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The Legacy of Deposit Insurance: The Growth, Spread, and Cost of Insuring Financial Intermediaries

In: The Defining Moment: The Great Depression and the American Economy in the Twentieth Century

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  • Eugene N. White

Abstract

Without the Great Depression, the United States would not have adopted deposit insurance. While the New Deal's anti-competitive barriers have largely collapsed become" deeply rooted. This paper examines how market and political competition for deposits raised the level of coverage and spread insurance to all depository institutions. A comparison of the cost of federal insurance with a counterfactual of an insurance-free system shows that federal insurance ultimately imposed a" higher cost but achieved political acceptance because of the distribution of the burden.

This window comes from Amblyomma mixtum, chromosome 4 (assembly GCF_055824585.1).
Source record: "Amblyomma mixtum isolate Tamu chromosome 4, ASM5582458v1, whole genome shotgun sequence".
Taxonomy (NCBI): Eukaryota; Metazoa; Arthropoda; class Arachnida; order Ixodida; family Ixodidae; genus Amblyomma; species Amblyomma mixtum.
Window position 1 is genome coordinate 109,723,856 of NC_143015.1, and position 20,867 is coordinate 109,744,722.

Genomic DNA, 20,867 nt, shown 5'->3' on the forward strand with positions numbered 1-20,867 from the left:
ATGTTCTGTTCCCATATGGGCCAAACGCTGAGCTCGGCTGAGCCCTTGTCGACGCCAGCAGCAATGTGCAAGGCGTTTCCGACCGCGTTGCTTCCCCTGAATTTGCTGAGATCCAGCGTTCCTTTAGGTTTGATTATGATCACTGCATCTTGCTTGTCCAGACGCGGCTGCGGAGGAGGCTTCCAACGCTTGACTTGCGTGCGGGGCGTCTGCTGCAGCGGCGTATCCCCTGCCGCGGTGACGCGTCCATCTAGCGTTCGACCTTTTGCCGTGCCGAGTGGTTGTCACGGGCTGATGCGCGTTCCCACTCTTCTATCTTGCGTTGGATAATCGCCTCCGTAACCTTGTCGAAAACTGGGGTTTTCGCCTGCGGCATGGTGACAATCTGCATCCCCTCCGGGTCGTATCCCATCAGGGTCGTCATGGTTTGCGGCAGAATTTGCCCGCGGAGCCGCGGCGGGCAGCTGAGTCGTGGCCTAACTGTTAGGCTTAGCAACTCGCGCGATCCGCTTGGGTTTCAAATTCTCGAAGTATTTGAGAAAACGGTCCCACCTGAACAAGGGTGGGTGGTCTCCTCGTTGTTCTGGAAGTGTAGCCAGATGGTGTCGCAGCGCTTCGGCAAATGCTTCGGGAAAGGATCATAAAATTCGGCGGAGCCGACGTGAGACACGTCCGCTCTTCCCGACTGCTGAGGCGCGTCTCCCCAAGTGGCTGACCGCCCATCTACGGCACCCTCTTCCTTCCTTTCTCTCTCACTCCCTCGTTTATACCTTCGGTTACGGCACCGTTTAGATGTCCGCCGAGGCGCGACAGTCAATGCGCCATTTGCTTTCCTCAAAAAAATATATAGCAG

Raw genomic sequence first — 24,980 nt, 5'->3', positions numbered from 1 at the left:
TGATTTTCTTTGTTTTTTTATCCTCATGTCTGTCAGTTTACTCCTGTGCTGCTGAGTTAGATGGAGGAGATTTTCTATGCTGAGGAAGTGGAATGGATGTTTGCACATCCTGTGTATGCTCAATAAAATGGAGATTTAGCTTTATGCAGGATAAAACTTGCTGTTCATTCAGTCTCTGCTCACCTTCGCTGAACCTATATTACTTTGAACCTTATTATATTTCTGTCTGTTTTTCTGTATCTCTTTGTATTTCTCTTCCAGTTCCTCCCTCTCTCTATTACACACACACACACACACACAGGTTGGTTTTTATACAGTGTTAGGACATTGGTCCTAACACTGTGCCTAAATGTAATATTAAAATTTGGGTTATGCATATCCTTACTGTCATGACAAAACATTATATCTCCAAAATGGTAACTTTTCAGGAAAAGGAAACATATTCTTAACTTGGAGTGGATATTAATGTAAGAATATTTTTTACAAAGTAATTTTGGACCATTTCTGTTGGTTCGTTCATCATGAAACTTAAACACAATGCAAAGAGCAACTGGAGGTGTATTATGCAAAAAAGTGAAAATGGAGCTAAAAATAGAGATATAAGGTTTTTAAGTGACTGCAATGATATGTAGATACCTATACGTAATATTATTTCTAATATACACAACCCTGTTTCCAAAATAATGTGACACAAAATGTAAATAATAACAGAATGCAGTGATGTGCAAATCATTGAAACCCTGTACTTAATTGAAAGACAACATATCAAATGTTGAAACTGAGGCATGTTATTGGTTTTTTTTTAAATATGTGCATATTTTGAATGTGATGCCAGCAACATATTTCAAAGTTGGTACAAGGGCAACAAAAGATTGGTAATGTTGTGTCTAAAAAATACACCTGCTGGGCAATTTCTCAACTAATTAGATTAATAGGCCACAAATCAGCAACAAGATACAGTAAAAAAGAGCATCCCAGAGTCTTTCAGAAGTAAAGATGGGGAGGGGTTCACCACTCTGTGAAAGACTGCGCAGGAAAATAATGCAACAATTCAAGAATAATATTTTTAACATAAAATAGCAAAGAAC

(This abstract was borrowed from another version of this item.)

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This chapter was published in:

  • Michael D. Bordo & Claudia Goldin & Eugene N. White, 1998. "The Defining Moment: The Great Depression and the American Economy in the Twentieth Century," NBER Books, National Bureau of Economic Research, Inc, number bord98-1, October.
    This item is provided by National Bureau of Economic Research, Inc in its series NBER Chapters with number 6889.

    Handle: RePEc:nbr:nberch:6889

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    Cited by:
    1. Laeven, Luc, 2004. "The political economy of deposit insurance," Policy Research Working Paper Series 3247, The World Bank.
    2. Demirgüç-Kunt, Asli & Kane, Edward J. & Laeven, Luc, 2008. "Determinants of deposit-insurance adoption and design," Journal of Financial Intermediation, Elsevier, vol. 17(3), pages 407-438, July.
    3. Calomiris, Charles W. & Mason, Joseph R. & Weidenmier, Marc & Bobroff, Katherine, 2013. "The effects of reconstruction finance corporation assistance on Michigan's banks' survival in the 1930s," Explorations in Economic History, Elsevier, vol. 50(4), pages 526-547.

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